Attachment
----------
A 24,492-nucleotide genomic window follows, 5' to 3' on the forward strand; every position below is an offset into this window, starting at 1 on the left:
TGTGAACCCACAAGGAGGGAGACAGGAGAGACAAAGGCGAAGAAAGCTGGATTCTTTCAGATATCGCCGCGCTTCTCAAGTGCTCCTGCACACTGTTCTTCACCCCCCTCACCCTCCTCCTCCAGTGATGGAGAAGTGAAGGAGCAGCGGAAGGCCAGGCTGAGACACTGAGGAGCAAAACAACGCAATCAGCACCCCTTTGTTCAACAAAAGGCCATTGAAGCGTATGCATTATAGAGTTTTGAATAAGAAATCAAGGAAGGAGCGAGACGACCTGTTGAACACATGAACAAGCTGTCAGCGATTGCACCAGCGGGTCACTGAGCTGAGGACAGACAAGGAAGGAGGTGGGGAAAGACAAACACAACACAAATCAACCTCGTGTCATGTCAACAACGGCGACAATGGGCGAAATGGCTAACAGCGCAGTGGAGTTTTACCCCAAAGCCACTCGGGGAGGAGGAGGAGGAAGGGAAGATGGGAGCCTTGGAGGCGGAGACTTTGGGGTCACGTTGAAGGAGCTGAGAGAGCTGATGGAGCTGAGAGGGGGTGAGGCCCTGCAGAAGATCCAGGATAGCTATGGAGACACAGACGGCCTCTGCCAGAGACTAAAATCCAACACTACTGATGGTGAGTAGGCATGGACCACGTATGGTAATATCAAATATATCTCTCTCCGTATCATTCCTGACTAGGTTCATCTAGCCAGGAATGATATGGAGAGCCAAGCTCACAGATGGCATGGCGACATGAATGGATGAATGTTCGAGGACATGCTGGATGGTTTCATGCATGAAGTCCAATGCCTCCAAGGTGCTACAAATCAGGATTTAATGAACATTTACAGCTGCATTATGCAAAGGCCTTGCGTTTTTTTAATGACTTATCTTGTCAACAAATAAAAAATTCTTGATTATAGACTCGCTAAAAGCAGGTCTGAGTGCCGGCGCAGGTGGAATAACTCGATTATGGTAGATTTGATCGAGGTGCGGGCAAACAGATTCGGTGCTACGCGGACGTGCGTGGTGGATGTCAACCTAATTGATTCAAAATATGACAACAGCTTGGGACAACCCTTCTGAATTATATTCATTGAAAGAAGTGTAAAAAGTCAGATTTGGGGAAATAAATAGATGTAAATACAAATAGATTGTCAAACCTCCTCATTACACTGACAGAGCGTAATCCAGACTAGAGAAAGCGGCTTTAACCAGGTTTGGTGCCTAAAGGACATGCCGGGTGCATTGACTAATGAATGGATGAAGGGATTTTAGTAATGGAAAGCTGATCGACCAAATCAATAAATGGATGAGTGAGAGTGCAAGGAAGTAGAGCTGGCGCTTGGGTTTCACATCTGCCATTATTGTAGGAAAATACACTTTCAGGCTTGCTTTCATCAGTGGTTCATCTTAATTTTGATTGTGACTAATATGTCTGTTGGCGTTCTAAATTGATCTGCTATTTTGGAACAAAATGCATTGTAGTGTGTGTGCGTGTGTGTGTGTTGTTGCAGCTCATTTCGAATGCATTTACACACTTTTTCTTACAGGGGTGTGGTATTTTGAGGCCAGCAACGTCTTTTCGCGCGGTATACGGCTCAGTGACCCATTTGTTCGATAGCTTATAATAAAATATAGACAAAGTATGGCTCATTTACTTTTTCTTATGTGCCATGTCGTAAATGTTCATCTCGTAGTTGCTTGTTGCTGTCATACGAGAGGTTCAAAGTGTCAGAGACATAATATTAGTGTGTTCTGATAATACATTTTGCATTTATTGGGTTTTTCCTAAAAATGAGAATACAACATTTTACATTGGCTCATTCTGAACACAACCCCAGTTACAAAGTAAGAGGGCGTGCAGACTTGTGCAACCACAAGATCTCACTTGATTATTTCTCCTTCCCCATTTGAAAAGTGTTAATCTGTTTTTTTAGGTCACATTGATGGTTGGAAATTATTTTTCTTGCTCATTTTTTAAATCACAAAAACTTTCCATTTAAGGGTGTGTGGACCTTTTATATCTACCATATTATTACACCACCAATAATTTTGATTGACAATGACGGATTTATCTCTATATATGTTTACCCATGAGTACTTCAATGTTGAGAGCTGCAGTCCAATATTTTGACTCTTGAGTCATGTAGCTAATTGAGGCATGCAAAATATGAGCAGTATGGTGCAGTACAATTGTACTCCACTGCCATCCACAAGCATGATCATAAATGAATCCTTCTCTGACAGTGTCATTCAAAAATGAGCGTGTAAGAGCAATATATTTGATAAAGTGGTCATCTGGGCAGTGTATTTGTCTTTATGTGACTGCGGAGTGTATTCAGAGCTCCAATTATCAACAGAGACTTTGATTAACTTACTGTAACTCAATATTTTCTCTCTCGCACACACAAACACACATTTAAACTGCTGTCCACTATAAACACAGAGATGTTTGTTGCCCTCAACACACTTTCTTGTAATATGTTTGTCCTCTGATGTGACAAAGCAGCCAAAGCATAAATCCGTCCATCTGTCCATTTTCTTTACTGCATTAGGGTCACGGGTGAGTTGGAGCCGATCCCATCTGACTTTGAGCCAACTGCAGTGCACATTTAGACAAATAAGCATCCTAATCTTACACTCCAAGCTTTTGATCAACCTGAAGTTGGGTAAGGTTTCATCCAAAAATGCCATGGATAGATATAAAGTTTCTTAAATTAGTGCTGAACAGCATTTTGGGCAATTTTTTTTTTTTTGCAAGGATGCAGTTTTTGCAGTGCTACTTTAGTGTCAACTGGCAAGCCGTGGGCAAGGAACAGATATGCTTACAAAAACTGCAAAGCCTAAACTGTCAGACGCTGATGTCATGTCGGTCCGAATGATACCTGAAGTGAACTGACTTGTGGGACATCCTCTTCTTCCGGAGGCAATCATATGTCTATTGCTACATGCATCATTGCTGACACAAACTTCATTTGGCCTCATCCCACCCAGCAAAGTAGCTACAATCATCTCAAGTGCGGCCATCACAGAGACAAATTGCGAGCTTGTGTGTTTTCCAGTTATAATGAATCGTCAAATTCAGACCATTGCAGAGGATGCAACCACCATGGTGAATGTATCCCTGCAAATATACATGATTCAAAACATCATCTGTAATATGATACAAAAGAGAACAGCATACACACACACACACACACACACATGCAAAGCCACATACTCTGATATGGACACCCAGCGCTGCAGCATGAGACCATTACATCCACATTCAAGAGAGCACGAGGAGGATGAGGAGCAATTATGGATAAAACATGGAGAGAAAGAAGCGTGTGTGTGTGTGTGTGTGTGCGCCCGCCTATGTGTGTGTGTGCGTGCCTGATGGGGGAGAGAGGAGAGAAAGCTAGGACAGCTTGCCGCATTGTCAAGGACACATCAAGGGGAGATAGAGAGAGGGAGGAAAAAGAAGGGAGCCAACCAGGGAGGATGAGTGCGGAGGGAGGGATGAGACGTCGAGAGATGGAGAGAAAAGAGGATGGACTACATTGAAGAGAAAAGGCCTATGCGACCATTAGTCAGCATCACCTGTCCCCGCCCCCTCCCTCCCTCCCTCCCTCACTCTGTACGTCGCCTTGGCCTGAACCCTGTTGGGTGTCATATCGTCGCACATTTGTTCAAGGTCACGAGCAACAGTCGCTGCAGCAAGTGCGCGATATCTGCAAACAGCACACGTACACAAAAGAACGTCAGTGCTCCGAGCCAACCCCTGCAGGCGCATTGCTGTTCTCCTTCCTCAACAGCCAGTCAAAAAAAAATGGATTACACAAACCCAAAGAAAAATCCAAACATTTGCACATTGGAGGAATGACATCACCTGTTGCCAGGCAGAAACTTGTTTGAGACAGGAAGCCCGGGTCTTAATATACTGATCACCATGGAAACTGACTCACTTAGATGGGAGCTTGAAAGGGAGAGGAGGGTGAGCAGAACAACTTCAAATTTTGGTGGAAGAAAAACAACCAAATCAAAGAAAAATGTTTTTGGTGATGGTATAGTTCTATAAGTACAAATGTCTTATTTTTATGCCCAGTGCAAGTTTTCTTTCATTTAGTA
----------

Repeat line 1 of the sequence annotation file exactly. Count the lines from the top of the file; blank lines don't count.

A 24,492-nucleotide genomic window follows, 5' to 3' on the forward strand; every position below is an offset into this window, starting at 1 on the left: